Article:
Eamon calls first dibs on travelling to Oslo for award
Well. There was Ireland, fresh from winning a piece of the peace award, and one member of its govern-ment was busily dropping F-bombs around a room stuffed with European politicians.
To be fair, Ruairi Quinn was recounting a tale from the rocky birth of the euro while he was finance minister in the late 1990s, when a presentation to European finance ministers on the design of the new banknote was distinctly short of good vibrations, due to the volatile mood of German's finance minister Theo Waigel -- also known as 'the father of the euro'.
"The Greek minister for finance asked would the banknotes have the spelling of the euro in the Greek alphabet as well as the Latin alphabet," recalled Ruairi.
"And at that stage Theo Waigel exploded and he said more or less the following with a degree of Joycean licence -- 'For f**ksake, I'm having enough trouble trying to sell this to Germans who love the deutschemark, and you want them now to put funny lettering on it? And anyway, it's irrelevant, because you're never going to f**king qualify'."
The room rocked with laughter. No smelling salts required by the gathering of centre-left politicians from across Europe. After all, they were in Dublin, and everyone knows the Irish are a potty-mouthed people -- including, it transpired -- their Minister for Education.
It was a rare enough moment of levity in what was a serious-minded Progressive Governance Conference hosted by the Labour Party and attended by their ideological brethren from various countries including France, Germany, the UK, Holland and Norway.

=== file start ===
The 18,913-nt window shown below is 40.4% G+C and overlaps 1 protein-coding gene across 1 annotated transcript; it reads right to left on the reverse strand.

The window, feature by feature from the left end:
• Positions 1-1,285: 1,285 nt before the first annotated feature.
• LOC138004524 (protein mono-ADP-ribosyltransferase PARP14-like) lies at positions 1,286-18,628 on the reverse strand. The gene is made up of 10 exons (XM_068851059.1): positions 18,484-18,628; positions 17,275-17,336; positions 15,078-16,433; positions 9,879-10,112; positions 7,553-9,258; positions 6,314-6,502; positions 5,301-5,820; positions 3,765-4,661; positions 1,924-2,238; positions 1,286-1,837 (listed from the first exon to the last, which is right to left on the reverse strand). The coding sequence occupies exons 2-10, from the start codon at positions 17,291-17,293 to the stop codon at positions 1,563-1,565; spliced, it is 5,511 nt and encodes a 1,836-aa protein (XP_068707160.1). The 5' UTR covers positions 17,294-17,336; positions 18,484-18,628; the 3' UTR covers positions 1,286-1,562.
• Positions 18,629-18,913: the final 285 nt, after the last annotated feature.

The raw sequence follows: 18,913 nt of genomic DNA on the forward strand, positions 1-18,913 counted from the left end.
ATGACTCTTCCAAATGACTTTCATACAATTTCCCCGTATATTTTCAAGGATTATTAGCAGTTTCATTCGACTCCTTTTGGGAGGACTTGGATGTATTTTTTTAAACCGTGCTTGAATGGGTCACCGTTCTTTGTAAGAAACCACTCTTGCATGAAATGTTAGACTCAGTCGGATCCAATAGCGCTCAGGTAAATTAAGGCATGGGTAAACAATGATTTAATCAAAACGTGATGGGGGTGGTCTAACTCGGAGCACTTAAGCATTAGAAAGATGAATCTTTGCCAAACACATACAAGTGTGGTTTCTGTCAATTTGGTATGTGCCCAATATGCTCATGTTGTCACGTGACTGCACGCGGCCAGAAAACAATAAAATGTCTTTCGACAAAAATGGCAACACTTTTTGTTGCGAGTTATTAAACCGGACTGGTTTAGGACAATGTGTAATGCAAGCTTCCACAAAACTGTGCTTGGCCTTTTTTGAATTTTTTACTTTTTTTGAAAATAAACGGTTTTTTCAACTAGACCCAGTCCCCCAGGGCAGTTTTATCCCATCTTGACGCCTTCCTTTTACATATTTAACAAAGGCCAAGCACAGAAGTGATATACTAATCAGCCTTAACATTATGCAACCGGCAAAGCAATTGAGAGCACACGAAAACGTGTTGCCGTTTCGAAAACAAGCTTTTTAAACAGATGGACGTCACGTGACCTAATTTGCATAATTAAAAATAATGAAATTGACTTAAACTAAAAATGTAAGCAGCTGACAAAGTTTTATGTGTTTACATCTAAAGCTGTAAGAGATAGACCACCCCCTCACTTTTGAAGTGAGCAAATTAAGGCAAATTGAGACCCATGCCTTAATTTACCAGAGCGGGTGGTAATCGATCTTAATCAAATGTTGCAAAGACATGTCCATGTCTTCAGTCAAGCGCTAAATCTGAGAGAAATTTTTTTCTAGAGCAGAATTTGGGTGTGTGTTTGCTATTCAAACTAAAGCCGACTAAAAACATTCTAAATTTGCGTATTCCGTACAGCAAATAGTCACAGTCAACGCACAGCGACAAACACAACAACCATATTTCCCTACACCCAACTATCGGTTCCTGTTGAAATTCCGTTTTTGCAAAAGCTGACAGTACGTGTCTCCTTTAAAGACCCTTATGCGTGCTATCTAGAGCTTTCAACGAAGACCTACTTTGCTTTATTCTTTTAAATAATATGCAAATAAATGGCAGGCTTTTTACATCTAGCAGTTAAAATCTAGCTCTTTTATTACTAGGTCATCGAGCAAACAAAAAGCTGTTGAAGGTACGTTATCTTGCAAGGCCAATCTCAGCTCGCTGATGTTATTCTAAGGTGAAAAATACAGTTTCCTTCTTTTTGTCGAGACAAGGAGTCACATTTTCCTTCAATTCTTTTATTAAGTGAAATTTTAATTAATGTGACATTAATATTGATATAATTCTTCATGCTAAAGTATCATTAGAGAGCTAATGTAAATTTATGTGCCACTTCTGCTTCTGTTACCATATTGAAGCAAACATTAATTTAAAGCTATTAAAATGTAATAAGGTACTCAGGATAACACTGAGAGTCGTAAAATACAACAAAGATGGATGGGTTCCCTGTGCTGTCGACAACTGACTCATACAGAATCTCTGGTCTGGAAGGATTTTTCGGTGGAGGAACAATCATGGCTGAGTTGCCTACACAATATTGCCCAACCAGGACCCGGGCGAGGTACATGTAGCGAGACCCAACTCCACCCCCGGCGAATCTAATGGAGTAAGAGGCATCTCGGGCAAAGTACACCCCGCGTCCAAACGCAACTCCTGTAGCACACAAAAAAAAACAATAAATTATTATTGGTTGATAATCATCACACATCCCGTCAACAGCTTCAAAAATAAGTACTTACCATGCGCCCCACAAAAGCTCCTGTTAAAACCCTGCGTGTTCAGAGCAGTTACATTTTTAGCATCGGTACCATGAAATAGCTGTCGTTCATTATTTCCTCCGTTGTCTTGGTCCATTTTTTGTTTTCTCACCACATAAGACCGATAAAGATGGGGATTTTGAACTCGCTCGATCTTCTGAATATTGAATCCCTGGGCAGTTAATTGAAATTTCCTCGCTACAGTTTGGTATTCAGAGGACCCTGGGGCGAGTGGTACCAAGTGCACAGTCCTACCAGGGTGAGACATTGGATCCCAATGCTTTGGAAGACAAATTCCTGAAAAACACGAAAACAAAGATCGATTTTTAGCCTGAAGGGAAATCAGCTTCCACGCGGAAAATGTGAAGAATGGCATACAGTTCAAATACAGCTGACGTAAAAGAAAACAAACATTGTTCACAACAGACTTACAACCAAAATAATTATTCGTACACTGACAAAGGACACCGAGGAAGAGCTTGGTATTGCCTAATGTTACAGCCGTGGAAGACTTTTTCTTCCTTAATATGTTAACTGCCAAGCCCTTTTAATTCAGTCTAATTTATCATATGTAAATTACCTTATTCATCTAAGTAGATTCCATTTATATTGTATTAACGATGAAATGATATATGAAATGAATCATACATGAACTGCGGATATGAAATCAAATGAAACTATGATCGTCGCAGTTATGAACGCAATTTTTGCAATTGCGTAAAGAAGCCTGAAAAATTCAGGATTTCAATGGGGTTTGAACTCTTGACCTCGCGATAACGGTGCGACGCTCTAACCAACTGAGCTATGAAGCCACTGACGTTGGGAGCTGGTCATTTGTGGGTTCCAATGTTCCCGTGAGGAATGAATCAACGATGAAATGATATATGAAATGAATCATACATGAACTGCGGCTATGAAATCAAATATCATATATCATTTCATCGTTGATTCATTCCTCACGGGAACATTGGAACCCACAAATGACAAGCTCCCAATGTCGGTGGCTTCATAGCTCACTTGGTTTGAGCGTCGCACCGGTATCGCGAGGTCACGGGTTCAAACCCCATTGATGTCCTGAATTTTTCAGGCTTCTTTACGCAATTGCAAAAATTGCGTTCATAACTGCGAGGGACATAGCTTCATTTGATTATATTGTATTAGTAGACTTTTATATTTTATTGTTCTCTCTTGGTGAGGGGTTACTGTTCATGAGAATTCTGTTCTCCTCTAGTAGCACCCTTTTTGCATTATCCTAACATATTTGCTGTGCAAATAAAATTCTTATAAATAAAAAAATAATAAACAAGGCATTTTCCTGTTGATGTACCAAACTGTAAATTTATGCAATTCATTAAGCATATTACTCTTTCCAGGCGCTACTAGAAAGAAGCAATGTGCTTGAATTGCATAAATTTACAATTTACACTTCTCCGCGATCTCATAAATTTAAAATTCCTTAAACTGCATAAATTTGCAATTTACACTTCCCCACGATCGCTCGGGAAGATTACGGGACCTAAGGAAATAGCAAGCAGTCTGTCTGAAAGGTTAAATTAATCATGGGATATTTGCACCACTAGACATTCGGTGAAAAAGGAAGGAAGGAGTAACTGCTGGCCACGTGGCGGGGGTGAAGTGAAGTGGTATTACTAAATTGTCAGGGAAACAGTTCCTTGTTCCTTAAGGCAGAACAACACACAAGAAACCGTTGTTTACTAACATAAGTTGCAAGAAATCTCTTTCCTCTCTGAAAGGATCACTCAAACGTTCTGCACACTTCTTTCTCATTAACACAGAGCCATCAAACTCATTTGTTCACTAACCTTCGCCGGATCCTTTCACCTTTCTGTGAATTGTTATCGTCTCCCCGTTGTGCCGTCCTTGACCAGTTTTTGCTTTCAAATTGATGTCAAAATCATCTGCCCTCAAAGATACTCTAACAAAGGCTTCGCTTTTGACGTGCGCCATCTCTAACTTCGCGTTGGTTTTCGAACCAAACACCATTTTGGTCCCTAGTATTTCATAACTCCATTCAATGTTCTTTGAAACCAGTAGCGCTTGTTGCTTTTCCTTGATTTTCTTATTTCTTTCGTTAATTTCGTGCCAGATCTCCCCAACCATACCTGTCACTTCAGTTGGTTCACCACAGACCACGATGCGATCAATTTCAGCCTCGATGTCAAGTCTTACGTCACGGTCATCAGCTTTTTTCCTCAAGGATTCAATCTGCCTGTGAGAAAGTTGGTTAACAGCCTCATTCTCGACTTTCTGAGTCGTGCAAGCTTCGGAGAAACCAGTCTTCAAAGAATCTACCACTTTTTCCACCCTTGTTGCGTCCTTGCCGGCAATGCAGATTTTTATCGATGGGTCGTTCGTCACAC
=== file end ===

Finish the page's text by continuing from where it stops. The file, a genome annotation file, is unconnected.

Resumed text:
The day-long talking-shop was opened by the Tanaiste Eamon Gilmore, who told the assembly, that "despite the perception that's out there, commitment to fiscal discipline is not a centre-right idea. If we believe in having good public services, want good schools and hospitals, want to seek growth in our economies and create more and better jobs, then we cannot hand over our destiny to financial markets."
There was a thoughtful discussion on the euro crisis, moderated by former Northern Ireland Secretary Peter Mandelson. Among the panellists was the UK's shadow chancellor, Ed Balls, who used a somewhat Toryesque analogy of going off-piste skiing to explain how the eurozone had rushed to embrace the single currency without thinking through potential pitfalls.
"You decide as a group of people to go off-piste skiing, it's really dangerous and you've never done it before."
About an hour into the discussion, Hannes Swoboda, the head of the Socialists group in the European Parliament, broke the news that the EU had been awarded the Nobel peace prize.
The breaking news was met with bemused silence, until Peter Mandelson began to ponder aloud just who would be flying to Oslo on December 10 to pick up the prize.
"Will it be the Irish Presidency? Or President of the Commission? Or Mr Van Rompuy?" he wondered.
Well, our Foreign Affairs Minister is up for the job.
"Oh, I'm always willing to travel to Oslo," Eamon laughed, but prudently added, "but I think those arrangements are matters that have to be decided over time."
Enda must be cursing his luck that he was out of the country when the news broke, giving Eamon Gilmore first dibs on the Nobel gong.
But no Ruairi-style effs from the Taoiseach, one assumes. That's a most unpeaceful vibe.